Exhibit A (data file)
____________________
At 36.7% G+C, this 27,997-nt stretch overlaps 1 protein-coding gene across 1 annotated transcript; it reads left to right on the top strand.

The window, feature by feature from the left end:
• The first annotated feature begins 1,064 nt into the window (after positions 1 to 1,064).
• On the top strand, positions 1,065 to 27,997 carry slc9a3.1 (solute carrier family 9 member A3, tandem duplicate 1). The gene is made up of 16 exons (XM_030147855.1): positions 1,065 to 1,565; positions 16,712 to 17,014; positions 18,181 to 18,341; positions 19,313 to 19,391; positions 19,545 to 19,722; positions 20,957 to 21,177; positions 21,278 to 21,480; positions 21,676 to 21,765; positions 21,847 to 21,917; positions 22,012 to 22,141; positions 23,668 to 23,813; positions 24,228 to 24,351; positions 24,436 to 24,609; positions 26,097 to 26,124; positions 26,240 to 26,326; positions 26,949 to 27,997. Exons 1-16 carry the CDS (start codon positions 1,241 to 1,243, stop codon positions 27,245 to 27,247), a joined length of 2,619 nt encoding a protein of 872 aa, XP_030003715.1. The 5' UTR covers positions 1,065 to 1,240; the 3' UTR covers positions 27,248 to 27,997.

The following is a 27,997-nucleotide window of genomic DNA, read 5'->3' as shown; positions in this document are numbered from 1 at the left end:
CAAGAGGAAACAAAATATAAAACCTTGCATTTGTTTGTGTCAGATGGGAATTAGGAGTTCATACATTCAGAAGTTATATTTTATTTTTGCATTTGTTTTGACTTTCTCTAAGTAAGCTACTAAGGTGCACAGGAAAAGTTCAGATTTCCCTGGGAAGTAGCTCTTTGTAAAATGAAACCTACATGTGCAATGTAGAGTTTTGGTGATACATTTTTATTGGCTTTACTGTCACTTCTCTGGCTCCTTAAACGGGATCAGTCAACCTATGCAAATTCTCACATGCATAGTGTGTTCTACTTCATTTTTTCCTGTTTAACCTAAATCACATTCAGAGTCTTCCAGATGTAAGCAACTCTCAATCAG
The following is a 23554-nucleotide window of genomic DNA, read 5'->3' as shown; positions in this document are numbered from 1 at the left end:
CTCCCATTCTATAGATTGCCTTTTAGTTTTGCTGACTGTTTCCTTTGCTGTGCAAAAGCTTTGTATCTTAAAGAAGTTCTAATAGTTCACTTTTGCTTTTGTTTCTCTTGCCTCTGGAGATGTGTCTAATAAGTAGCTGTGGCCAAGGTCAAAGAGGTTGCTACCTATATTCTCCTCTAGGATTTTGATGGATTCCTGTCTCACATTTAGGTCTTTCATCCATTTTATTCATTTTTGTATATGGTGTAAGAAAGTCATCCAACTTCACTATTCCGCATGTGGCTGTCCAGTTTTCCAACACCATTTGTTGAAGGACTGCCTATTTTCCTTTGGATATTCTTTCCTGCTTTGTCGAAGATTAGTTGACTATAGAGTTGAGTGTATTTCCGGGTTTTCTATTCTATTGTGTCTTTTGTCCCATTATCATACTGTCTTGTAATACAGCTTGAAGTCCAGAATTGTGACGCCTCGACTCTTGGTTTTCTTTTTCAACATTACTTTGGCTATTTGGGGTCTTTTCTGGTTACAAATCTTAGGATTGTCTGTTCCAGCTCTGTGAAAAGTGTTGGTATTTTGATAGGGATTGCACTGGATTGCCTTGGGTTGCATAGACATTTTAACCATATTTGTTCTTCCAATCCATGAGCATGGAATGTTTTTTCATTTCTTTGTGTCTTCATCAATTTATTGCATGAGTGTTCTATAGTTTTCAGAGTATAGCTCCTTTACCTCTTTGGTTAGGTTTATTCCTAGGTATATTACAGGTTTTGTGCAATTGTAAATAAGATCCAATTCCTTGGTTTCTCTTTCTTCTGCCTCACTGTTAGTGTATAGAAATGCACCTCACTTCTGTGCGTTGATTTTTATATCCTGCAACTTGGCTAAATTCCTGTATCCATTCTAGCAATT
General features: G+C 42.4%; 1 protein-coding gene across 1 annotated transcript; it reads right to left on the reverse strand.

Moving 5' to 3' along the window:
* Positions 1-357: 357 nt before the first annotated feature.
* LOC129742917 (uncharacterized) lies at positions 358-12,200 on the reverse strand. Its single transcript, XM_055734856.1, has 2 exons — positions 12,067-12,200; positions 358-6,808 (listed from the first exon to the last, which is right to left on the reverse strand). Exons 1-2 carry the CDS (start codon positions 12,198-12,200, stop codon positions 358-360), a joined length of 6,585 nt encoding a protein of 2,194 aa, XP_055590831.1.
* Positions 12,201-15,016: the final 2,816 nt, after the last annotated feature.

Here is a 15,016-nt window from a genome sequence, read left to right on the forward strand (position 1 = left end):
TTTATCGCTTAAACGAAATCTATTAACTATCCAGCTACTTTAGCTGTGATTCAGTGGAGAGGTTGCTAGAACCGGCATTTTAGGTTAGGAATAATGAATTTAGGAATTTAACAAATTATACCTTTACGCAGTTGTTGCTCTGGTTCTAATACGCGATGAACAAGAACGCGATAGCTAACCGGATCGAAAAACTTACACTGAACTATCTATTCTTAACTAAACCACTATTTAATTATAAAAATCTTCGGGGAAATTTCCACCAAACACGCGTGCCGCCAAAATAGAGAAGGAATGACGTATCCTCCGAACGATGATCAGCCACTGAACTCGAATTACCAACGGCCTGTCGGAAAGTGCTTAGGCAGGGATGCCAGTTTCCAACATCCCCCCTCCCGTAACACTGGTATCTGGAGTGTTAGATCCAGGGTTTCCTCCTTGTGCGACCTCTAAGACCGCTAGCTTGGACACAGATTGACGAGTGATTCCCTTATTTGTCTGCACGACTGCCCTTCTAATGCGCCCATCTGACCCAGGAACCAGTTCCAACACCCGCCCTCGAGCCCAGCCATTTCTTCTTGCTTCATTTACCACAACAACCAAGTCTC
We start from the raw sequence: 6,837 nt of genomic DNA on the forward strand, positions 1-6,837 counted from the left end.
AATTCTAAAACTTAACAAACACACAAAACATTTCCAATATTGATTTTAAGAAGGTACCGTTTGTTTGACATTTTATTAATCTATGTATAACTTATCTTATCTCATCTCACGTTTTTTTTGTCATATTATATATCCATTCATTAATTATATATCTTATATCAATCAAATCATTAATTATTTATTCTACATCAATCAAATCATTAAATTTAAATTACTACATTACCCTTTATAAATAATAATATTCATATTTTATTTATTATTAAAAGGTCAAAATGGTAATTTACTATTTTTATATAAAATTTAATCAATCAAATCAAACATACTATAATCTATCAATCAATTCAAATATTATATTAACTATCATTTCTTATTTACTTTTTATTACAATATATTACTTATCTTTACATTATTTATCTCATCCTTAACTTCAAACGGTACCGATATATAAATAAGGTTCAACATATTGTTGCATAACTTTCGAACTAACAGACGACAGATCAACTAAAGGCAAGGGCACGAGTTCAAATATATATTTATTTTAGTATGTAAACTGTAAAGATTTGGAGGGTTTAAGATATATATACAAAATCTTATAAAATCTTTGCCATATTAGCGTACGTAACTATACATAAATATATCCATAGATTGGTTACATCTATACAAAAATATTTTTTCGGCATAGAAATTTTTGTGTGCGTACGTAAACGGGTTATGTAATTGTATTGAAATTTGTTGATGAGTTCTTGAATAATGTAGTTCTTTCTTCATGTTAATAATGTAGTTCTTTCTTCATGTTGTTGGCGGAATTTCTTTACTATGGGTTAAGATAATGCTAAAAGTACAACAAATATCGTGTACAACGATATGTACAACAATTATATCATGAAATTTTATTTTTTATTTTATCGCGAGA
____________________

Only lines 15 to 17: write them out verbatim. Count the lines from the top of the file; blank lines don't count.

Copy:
TTTATCGCTTAAACGAAATCTATTAACTATCCAGCTACTTTAGCTGTGATTCAGTGGAGAGGTTGCTAGAACCGGCATTTTAGGTTAGGAATAATGAATTTAGGAATTTAACAAATTATACCTTTACGCAGTTGTTGCTCTGGTTCTAATACGCGATGAACAAGAACGCGATAGCTAACCGGATCGAAAAACTTACACTGAACTATCTATTCTTAACTAAACCACTATTTAATTATAAAAATCTTCGGGGAAATTTCCACCAAACACGCGTGCCGCCAAAATAGAGAAGGAATGACGTATCCTCCGAACGATGATCAGCCACTGAACTCGAATTACCAACGGCCTGTCGGAAAGTGCTTAGGCAGGGATGCCAGTTTCCAACATCCCCCCTCCCGTAACACTGGTATCTGGAGTGTTAGATCCAGGGTTTCCTCCTTGTGCGACCTCTAAGACCGCTAGCTTGGACACAGATTGACGAGTGATTCCCTTATTTGTCTGCACGACTGCCCTTCTAATGCGCCCATCTGACCCAGGAACCAGTTCCAACACCCGCCCTCGAGCCCAGCCATTTCTTCTTGCTTCATTTACCACAACAACCAAGTCTC
We start from the raw sequence: 6,837 nt of genomic DNA on the forward strand, positions 1-6,837 counted from the left end.
AATTCTAAAACTTAACAAACACACAAAACATTTCCAATATTGATTTTAAGAAGGTACCGTTTGTTTGACATTTTATTAATCTATGTATAACTTATCTTATCTCATCTCACGTTTTTTTTGTCATATTATATATCCATTCATTAATTATATATCTTATATCAATCAAATCATTAATTATTTATTCTACATCAATCAAATCATTAAATTTAAATTACTACATTACCCTTTATAAATAATAATATTCATATTTTATTTATTATTAAAAGGTCAAAATGGTAATTTACTATTTTTATATAAAATTTAATCAATCAAATCAAACATACTATAATCTATCAATCAATTCAAATATTATATTAACTATCATTTCTTATTTACTTTTTATTACAATATATTACTTATCTTTACATTATTTATCTCATCCTTAACTTCAAACGGTACCGATATATAAATAAGGTTCAACATATTGTTGCATAACTTTCGAACTAACAGACGACAGATCAACTAAAGGCAAGGGCACGAGTTCAAATATATATTTATTTTAGTATGTAAACTGTAAAGATTTGGAGGGTTTAAGATATATATACAAAATCTTATAAAATCTTTGCCATATTAGCGTACGTAACTATACATAAATATATCCATAGATTGGTTACATCTATACAAAAATATTTTTTCGGCATAGAAATTTTTGTGTGCGTACGTAAACGGGTTATGTAATTGTATTGAAATTTGTTGATGAGTTCTTGAATAATGTAGTTCTTTCTTCATGTTAATAATGTAGTTCTTTCTTCATGTTGTTGGCGGAATTTCTTTACTATGGGTTAAGATAATGCTAAAAGTACAACAAATATCGTGTACAACGATATGTACAACAATTATATCATGAAATTTTATTTTTTATTTTATCGCGAGA